“What makes strategic sense may flout political reality”

James Holmes writes about US-Indian naval relations with China as the obvious mutual threat, “Negotiations on sharing logistics and military bases in the Pacific Ocean have exposed the sturm und drang plaguing recent U.S.-India relations. In mid-April, during U.S. Defense Secretary Ashton Carter’s trip to South Asia, he and Indian Defense Minister Manohar Parrikarannounced that the two countries had plans to sign an agreement known as a Logistics Exchange Memorandum of Agreement (LEMOA) “within weeks.” Though details on the agreement remain scant, Carter declared that the Indian and U.S. armed services are now “operating together by air, land, and sea, collaborating on humanitarian assistance, disaster relief, and maritime security.” And by agreeing “in principle to share and exchange logistics,” the two countries would have the capacity to “do even more” in such missions. This agreement would, presumably, grant each country’s navy access to the other’s naval bases and allow for expedited refueling and reprovisioning. But more than a few weeks have now elapsed since Carter’s trip — and there have been few signs of movement toward consummating a deal between the two administrations. In India, Prime Minister Narendra Modi’s government has come under fire from political opponents who object to any pact that might grant U.S. forces access to Indian soil. And thus it appears that New Delhi may have backpedaled on LEMOA in an effort to placate them”. 

Holmes goes on to write “From a practical standpoint, the deal makes good sense for both the United States and India. Both have interests spanning maritime Asia. Both find it sensible to work together to contend with an increasingly brawny and bellicose China. And over the past few years, the United States and India have been collaborating on aircraft-carrier design, debating manufacturing fighter aircraft on the subcontinent, and generally expanding the scope of their high-seas cooperation. Pooling logistical support — thus extending both armed forces’ reach and staying power in distant seas — is part of that new spirit of partnership. Good things are happening. Why not then sign LEMOA? But what makes strategic sense may flout political reality. Each action to tighten diplomatic or military ties between India and the United States summons an equal and opposite pushback from the Indian body politic”.

He asks the question why is naval logistics seen as so important, “Both the George W. Bush and Barack Obama administrations have wanted to conclude a logistics pact with New Delhi. Such an agreement would represent an important token of closer partnership between the world’s two largest democracies and a platform for bigger undertakings to come. For the U.S. Navy, Marine Corps, and Coast Guard, known collectively as the sea services, the case for pooling logistics is self-evident. Warships need fuel and stores every few days to remain at sea. Yet the U.S. fleet of combat logistics ships — oilers, ammunition ships, cargo ships of all varieties — is woefully small: Just 30 of these workhorse vessels support U.S. naval operations throughout the seven seas. And even that figure exaggerates. Factor in the rhythm of training, routine upkeep, and major overhauls, and U.S. Navy task forces can count on, at most, about 17 logistics ships”.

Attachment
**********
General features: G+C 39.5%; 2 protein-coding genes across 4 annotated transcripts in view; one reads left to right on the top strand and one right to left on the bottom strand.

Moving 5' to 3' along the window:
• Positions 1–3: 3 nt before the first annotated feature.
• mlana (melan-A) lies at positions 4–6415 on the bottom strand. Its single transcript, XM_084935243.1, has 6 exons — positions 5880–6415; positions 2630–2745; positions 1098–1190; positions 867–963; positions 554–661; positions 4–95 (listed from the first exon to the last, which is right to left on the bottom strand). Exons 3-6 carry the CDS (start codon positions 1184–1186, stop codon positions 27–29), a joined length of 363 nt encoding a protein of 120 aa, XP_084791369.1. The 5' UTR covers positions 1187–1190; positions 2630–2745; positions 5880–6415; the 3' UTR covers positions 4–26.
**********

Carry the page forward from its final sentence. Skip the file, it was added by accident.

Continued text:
He later makes the point that “Without permanent bases, naval forces can improvise, however. During World War II, for example, the U.S. Navy built a massive fleet of logistics vessels, including not just replenishment ships, but also destroyer and submarine tenders: floating repair shops capable of conducting all but the farthest-reaching repairs to damaged hulls. Thus equipped, the Navy could create mobile fleet anchorages such as Ulithi, an atoll along U.S. naval forces’ route to the Philippines and the southern Japanese island of Okinawa. Planting new logistics hubs along the U.S. lines of advance helped the U.S. military surge across the Pacific Ocean toward the Japanese mainland. This approach is viable during total war. In peacetime, however, naval forces cannot simply seize territory and convert them to refueling bases. Washington must court friendly host nations — like India — to gain access. The Indian Navy likewise needs access to shore installations to voyage beyond the subcontinent’s immediate environs. Look at a map of Eurasia. The U.S. sea services operate mainly from logistics hubs such as Yokosuka and Sasebo in Japan and Bahrain in the Persian Gulf. In other words, they’re positioned at the extreme east and west of the Western Pacific and Indian Ocean theater. India is a peninsula of colossal proportions jutting into the Indian Ocean, occupying a central position along the sea lanes connecting Japan with the Persian Gulf”.